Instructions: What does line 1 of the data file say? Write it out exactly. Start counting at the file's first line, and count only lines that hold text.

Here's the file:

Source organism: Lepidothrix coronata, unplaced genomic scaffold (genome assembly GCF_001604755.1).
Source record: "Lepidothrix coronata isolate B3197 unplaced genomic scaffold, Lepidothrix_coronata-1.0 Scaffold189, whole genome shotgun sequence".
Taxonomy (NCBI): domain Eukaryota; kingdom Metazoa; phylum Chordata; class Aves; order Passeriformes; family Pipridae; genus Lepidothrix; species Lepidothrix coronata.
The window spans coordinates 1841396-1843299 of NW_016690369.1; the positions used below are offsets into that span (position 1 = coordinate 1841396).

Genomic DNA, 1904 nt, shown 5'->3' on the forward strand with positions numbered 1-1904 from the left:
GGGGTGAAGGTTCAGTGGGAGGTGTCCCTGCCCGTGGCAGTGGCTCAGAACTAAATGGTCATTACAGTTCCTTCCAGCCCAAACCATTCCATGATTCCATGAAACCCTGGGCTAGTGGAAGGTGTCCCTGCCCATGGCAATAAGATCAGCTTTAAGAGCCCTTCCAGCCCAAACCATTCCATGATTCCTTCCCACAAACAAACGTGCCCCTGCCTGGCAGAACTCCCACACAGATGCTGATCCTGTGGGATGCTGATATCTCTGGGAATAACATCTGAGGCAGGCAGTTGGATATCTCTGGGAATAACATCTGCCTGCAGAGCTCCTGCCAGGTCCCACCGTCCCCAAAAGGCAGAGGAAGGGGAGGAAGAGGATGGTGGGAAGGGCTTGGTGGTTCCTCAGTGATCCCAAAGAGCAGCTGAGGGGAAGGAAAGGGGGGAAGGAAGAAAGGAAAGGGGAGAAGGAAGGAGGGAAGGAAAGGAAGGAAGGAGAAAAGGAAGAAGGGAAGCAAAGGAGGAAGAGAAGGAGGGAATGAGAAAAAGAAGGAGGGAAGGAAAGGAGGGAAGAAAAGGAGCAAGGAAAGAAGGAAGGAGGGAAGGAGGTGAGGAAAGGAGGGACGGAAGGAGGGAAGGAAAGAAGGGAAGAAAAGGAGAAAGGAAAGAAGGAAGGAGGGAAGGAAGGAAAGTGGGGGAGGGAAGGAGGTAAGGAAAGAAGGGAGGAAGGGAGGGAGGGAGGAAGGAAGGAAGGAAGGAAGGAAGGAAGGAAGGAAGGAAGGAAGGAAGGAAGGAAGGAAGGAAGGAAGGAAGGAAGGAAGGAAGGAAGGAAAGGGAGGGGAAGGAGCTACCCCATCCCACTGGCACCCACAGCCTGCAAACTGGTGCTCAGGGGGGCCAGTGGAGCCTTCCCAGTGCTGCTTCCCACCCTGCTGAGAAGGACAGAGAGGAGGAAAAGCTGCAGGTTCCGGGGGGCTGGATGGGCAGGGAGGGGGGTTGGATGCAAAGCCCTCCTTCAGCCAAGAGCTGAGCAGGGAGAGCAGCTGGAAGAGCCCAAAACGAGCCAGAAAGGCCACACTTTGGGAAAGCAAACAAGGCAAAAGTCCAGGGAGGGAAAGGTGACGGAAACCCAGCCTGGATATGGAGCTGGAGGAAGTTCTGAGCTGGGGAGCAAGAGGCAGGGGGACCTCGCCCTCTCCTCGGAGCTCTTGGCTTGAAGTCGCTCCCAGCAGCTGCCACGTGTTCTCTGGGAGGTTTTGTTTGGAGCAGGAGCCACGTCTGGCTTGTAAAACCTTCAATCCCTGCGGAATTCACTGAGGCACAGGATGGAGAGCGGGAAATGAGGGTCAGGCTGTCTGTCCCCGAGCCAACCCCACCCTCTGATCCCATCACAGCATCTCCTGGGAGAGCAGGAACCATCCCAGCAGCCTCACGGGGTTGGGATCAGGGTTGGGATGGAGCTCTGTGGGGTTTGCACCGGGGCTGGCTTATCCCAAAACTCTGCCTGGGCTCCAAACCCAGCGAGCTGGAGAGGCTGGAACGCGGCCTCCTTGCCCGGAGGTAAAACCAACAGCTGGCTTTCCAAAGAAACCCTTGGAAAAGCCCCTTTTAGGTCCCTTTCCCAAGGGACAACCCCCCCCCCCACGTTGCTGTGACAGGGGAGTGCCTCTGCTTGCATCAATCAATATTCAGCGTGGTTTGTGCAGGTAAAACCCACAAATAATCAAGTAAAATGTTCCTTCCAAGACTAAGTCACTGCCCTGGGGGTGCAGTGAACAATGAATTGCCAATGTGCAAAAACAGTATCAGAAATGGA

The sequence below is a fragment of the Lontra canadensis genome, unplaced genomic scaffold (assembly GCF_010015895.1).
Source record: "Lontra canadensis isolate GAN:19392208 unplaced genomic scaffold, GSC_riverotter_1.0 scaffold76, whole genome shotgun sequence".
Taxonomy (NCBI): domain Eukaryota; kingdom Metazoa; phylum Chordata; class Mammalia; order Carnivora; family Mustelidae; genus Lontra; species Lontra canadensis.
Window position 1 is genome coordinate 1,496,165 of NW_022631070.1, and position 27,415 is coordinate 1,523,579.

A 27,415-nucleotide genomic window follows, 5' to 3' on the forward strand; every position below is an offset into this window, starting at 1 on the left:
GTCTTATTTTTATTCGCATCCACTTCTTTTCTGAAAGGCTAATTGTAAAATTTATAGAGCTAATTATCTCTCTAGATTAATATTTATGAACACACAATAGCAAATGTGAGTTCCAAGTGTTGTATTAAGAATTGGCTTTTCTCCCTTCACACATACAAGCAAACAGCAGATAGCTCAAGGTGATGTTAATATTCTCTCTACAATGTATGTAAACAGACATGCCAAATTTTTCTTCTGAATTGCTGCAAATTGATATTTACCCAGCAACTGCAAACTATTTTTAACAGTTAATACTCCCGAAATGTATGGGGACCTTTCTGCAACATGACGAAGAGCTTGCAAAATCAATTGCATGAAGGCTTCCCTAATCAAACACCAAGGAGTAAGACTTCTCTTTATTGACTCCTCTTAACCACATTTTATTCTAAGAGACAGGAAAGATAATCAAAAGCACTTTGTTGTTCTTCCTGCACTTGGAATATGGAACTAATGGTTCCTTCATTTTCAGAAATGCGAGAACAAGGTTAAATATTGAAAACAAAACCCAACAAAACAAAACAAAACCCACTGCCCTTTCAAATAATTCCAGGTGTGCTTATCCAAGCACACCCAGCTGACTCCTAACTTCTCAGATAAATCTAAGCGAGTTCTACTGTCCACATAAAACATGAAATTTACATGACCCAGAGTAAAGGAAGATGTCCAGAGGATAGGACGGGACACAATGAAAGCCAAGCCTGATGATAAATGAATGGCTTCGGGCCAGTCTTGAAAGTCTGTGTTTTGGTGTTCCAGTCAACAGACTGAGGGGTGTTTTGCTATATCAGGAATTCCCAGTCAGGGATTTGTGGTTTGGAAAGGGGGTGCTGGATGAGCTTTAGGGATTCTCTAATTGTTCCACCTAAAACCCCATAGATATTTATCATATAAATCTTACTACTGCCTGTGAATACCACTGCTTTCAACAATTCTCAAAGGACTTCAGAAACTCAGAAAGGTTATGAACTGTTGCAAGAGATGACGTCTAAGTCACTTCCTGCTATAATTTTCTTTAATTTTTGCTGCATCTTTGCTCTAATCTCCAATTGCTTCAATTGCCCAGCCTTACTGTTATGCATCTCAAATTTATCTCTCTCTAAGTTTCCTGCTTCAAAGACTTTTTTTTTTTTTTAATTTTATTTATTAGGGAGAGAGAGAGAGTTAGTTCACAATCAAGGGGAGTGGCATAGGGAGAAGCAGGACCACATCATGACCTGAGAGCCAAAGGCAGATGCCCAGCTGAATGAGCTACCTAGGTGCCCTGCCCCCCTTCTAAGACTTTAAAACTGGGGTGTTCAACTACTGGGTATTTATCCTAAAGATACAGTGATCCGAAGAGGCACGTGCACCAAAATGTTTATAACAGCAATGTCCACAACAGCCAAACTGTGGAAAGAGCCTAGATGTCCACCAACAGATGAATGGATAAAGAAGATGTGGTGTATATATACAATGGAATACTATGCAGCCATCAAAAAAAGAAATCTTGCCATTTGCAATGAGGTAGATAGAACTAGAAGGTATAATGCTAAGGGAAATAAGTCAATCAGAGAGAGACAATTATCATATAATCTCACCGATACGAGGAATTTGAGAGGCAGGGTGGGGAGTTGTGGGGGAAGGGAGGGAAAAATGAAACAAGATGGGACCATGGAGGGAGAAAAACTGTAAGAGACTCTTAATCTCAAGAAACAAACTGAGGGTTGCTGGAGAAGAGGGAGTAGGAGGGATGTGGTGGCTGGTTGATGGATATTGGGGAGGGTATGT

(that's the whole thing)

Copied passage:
Source organism: Lepidothrix coronata, unplaced genomic scaffold (genome assembly GCF_001604755.1).